– I ended a dating relationship. I stayed present long enough to discern whether my fears were telling me stories; I gained counsel because my dating experience is thin; and I was able to recognize simple incompatibility. No fooling myself until the discomfort became conflict or blame or harm. No disappearing act. Just an honest explanation and a respectful good-bye.
– I minded my own business when witnessing violence in my ‘hood, instead of being triggered into interference, which could lead to being harmed – among other things. This is a huge area of growth for this paradoxically street-tough yogini.
In all of these situations, something existed that made me feel potentially threatened. In my habit patterns, my options would be to get out, push away or close in – and therefore cause harm to others and myself. Instead (when I could) I paused, took a breath, grounded myself – then used the tools of gaining counsel, trusting self-knowledge, exercising discernment and surrendering to the care of a higher being. If I made a mistake along the way, I examined my motives, explained my actions, took responsibility for any harm I caused and offered amends. And I felt love, compassion and forgiveness toward myself despite these mistakes.
I continued to grow toward Ahimsa.
So yes, I come from a challenging background which at times triggers a huge fear of being harmed. But as luck would have it, I have been placed on a path that has been chock-full of opportunities for, tools for and teachers of transformation, healing and growth. I have no option but to bounce along.
If I always get the f*** out, I don’t have a chance for growth. But if I reprogram this default reaction and stick around, I can change my next response.
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50 days of observation has reinforced my belief that people cause harm when they are in pain.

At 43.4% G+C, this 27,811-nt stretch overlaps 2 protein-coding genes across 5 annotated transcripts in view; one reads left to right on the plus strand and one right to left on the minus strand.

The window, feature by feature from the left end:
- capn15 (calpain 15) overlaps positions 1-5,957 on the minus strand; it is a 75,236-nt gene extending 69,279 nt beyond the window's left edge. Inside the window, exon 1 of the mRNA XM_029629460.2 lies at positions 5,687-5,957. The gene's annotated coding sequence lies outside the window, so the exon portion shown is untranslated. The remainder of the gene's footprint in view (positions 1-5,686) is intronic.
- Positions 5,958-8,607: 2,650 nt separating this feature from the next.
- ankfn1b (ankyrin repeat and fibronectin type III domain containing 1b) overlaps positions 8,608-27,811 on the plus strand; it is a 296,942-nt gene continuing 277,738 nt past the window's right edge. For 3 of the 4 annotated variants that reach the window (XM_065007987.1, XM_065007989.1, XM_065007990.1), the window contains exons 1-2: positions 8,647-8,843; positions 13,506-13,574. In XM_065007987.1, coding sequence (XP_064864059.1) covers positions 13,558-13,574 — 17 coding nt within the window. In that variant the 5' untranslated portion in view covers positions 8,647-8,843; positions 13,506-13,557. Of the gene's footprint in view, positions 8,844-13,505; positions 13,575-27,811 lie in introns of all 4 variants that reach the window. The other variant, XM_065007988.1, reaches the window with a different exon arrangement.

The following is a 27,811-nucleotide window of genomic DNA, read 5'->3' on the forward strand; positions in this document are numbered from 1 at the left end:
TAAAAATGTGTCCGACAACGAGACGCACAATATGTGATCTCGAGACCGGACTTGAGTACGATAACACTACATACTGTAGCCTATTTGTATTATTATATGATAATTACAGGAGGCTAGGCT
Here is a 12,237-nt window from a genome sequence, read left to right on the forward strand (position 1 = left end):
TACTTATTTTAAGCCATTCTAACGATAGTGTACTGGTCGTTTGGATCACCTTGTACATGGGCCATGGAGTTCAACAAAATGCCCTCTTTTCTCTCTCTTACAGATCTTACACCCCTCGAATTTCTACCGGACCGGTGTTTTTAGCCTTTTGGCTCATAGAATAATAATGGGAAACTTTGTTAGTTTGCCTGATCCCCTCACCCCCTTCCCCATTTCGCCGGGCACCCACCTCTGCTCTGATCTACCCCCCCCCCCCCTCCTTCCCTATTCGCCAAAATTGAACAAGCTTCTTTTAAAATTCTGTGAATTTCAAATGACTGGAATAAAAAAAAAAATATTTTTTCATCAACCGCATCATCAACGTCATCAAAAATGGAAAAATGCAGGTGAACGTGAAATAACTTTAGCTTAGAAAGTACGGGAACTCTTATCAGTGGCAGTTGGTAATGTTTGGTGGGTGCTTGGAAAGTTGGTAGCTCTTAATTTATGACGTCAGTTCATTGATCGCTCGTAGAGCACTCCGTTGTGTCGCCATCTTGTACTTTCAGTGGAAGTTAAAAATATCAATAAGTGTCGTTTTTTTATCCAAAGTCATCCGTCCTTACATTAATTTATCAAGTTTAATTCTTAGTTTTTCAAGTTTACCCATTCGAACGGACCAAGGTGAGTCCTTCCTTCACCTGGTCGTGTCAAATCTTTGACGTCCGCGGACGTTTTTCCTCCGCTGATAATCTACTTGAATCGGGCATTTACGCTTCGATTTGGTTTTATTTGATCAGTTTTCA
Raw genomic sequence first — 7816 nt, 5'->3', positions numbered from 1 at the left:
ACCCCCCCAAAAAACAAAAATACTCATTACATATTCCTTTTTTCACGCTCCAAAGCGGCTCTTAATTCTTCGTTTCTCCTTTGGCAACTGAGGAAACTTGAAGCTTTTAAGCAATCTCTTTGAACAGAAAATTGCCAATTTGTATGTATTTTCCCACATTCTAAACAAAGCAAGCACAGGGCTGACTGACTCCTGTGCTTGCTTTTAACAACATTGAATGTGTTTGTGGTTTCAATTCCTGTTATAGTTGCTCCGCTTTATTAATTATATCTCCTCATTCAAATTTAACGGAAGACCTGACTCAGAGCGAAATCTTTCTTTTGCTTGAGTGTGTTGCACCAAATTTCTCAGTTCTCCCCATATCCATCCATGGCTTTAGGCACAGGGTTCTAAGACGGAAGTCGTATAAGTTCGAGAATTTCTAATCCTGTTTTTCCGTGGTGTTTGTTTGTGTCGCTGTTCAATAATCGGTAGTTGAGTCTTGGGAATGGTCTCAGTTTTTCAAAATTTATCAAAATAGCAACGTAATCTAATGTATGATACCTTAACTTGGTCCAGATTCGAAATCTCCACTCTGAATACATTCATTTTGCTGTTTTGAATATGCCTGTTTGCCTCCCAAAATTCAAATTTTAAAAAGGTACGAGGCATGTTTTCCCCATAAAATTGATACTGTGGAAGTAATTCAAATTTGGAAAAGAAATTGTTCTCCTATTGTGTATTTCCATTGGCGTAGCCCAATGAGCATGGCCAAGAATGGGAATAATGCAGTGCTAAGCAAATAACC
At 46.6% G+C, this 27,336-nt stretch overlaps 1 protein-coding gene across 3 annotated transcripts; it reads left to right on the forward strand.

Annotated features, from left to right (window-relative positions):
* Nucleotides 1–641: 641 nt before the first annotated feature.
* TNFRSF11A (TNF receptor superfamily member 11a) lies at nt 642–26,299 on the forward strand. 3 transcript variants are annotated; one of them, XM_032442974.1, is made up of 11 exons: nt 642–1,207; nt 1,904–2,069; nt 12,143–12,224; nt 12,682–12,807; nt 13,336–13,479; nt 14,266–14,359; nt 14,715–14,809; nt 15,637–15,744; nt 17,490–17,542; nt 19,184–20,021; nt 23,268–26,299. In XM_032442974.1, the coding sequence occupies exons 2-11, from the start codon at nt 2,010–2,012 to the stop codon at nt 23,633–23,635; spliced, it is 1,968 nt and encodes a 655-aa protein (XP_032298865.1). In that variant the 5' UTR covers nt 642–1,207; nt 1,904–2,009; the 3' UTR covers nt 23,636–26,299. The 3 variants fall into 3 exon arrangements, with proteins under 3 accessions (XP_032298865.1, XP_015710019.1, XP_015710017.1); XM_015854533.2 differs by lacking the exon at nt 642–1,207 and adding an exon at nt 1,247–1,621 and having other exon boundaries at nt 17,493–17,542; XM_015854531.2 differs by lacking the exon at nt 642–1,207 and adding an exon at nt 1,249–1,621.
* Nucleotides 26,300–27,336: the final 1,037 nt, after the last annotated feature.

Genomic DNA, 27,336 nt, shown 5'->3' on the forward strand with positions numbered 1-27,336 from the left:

Pain is inevitable. And because painful situations will always occur – IF we want to decrease the cycle of harm and violence by increasing our own inner peace – we need tools for working through and addressing our own pain before we inflict it upon others. We also need tools for deep acceptance, compassion and forgiveness when we do lash out, in our naturally imperfect humanness.
Yoga gives us positive alternatives to living in emotional pain. Yoga is a safe venue for releasing pain. Yoga cultivates inner peace despite pain. Yoga reinforces non-violence as a resolution against causing more pain.
In the coming 40-something days, I will be sharing “Peace Tools” – a series of blogs sharing the yogic and related practices that help me stick around when I want to run, open my mind when I want to judge and take a breath when I want to control. Basically, “Peace Tools” are my favorite practices for cultivating an accountable and serene life – despite painful situations, painful inflictions and painful emotions – so I can hopefully feed into a cycle of peace and non-violence.
OM Shanti, Shanti, Shanti.
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The Roots of “Ahimsa Now: 100 Days of Intention”
“Ahimsa” is a Sanskrit word meaning, “Avoidance of Violence.” It is mentioned in many ancient texts, including the Yoga Sutras, a collection of aphorisms handed down by yogic sage Patanjali approximately 5- to 7-thousand years ago. In the Sutras, Ahimsa is one of the “Yama” – five recommended abstentions, or rules of conduct rooted in abstinence. The five Yama comprise the first limb of Patanjali’s prescribed Eight Limbs of Yoga.
Avoidance of something takes great effort. And if violence were not naturally inherent in human beings, we wouldn’t have to try to avoid it. So, dreaming of launching Ahimsa Now – a nonprofit whose mission is rooted in Ahimsa – my responsibility is to come to understand the human impulse toward violence, and, to explore every available practice that impedes that impulse.
Let the exploration begin.